• Actress Cindy Morgan has died
  • She was only 69 years old
  • Her body was discovered at her Florida home

In a shocking turn of events that has left fans and fellow stars reeling, Cindy Morgan, 69, the dazzling actress who shot to fame with her risqué role in 'Caddyshack,' has bid adieu to the world. The Palm Beach County Sheriff's Office confirmed that the star passed away due to "natural causes" in her Lake Worth Beach abode.

The final curtain call

On December 30th, the silence of Morgan's home was pierced by a distressing 911 call. Her roommate, returning from a festive break, found Cindy unresponsive, with a "strong odor" emanating from her room. The exact date of her passing remains a mystery, yet authorities have ruled out any foul play.

We are still learning more information at this time. So far, we know that The Palm Beach County Sheriff’s office confirmed to 'People' magazine that Morgan’s roommate discovered her body at her Florida home in Lake Worth Beach on Dec. 30 after returning home for the holidays.

But officials were not able to specify when she died, though they do not suspect foul play and think she died of natural causes. Morgan was last seen alive on Dec. 19. 

Cindy's legacy on the screen won't easily be cast aside.

Morgan was born as Cynthia Ann Cichorski in Chicago on Sept. 29, 1954. She first gained notice as a model who appeared in commercials for Irish Spring soap. 'Caddyshack' was her feature film debut as the attractive niece of "Judge Smails," Bushwood’s founder played by Ted Knight.

"It was the longest and best party I’ve ever attended," she said of the filming of the cult classic.

Who could forget "Lacey Underall", the sultry sensation of the greens in 'Caddyshack'? Cindy burst onto the scene in 1980, holding her own alongside comedy legends like Bill Murray and Chevy Chase. But it wasn't just her on-screen charm that captured hearts; it was her fearless spirit in a male-dominated industry.

But she also had a little controversy in her life as well. In a candid 2012 interview, Morgan recounted her bold stance against Playboy's unsolicited photo ops, and her refusal to be objectified.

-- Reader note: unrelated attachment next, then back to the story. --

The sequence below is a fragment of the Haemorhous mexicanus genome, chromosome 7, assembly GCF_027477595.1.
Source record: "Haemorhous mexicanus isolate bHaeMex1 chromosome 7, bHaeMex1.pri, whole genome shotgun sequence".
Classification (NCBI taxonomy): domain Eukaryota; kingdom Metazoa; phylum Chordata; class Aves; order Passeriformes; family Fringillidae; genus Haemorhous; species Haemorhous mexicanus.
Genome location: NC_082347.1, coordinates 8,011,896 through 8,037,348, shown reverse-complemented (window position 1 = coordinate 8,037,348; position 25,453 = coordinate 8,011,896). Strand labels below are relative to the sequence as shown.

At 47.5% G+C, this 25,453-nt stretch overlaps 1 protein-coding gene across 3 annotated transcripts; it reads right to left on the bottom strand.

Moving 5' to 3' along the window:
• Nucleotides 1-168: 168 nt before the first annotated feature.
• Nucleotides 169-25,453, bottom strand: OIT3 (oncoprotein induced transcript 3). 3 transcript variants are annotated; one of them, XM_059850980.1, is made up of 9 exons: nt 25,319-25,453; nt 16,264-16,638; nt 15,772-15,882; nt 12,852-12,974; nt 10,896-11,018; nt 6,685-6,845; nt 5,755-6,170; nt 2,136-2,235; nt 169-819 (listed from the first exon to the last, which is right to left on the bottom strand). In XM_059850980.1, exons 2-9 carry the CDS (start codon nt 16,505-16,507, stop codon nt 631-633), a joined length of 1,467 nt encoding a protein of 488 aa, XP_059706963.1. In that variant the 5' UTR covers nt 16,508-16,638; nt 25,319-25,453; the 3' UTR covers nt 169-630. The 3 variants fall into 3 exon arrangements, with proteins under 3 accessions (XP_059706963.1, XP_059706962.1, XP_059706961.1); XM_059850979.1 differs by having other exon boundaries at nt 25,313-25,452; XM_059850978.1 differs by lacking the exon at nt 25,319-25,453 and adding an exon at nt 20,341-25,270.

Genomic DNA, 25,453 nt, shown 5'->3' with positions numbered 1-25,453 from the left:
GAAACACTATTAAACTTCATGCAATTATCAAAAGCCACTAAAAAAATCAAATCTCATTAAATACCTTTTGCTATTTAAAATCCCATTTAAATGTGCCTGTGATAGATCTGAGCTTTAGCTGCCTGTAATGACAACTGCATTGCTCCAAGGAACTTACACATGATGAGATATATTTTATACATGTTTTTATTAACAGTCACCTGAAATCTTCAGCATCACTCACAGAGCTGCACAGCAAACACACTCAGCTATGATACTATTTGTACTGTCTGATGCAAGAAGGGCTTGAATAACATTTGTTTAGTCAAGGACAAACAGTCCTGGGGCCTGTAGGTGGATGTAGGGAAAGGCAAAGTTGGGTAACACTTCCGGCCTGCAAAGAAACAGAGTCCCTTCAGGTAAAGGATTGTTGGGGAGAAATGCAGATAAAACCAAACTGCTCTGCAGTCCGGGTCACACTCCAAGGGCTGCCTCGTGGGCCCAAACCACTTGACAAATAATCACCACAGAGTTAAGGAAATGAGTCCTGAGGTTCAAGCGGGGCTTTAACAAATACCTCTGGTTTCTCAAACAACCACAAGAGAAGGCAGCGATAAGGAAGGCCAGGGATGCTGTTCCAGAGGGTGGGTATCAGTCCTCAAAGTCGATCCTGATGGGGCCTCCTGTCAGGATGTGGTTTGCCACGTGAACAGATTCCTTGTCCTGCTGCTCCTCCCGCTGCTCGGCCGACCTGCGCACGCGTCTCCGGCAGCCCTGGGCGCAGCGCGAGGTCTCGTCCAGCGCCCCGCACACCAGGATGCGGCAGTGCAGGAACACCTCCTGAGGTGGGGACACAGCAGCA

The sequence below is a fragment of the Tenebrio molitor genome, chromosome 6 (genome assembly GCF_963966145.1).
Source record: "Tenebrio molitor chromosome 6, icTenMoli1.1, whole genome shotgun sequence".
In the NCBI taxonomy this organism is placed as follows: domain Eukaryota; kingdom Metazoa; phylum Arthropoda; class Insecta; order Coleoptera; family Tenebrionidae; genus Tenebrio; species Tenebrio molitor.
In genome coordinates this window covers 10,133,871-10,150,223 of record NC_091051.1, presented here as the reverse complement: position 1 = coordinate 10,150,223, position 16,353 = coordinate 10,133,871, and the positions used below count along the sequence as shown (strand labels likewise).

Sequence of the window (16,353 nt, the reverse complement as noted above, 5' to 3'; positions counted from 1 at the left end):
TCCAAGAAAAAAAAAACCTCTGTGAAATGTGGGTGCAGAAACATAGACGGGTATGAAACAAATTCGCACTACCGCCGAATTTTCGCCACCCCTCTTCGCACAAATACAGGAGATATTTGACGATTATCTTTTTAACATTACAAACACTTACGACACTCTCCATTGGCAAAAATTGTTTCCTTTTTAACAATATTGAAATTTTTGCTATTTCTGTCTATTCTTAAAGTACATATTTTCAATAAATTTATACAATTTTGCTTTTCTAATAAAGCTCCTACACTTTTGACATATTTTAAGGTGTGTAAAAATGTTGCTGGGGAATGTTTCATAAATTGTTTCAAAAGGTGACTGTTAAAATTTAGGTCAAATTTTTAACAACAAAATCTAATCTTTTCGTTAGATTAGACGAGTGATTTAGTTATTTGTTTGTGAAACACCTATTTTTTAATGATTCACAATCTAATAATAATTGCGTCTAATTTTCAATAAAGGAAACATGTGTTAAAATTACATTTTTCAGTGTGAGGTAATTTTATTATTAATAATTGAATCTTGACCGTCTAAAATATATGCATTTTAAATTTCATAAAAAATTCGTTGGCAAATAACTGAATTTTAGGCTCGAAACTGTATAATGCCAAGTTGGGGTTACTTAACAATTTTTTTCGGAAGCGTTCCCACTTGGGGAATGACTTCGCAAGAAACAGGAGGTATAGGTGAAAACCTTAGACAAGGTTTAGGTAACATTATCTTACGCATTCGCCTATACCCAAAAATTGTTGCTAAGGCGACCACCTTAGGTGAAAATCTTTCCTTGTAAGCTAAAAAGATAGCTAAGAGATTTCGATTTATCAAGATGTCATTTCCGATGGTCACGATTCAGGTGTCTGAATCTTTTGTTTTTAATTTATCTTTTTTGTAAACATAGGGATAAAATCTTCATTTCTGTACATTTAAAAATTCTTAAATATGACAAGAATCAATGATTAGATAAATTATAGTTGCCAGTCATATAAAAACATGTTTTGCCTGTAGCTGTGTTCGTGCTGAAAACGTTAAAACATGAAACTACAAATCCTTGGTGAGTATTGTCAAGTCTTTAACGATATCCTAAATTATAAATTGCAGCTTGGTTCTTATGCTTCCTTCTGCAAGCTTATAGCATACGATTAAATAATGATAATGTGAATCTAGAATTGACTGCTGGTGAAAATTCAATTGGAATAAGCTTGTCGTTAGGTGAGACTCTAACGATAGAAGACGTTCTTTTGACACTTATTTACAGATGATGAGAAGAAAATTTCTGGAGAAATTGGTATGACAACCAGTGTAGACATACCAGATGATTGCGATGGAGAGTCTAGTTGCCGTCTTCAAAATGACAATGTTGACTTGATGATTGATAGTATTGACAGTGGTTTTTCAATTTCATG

Despite the pressure, Cindy stood firm, turning a still from 'Caddyshack' into a symbol of empowerment during an era of social upheaval. For things like that and more, Cindy will remain a Hollywood icon.

"'Caddyshack' was my first film and I’ll say that the end product was so completely different," she recalled. "It was originally about the caddies. So at first, I had nothing to lose to audition. It was fun. All I did was focus on making the person sweat. Look ’em in the eye, do that thing many women know how to do. The real transformation came when producer John Peters sprung on me the night before that Playboy was coming to the set to shoot me and I said no. They came anyway and Peters said 'You are f---ed in this business!' [for refusing to do the shoot] and my agent didn’t handle it. From that moment on, Cindy Morgan was Lacey Underall."

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Cindy's talents weren't confined to comedy. She dazzled in Disney's 'Tron,' soared in 'Falcon Crest,' and patrolled the drama in 'CHiPs.' Her voice graced the indie scene in 2022's 'Face of the Trinity,' proving her versatility and enduring appeal.

As we bid farewell to a true pioneer, Cindy Morgan's legacy will live on in the laughter, the drama, and the boldness she brought to the screen. Rest in peace, starlet.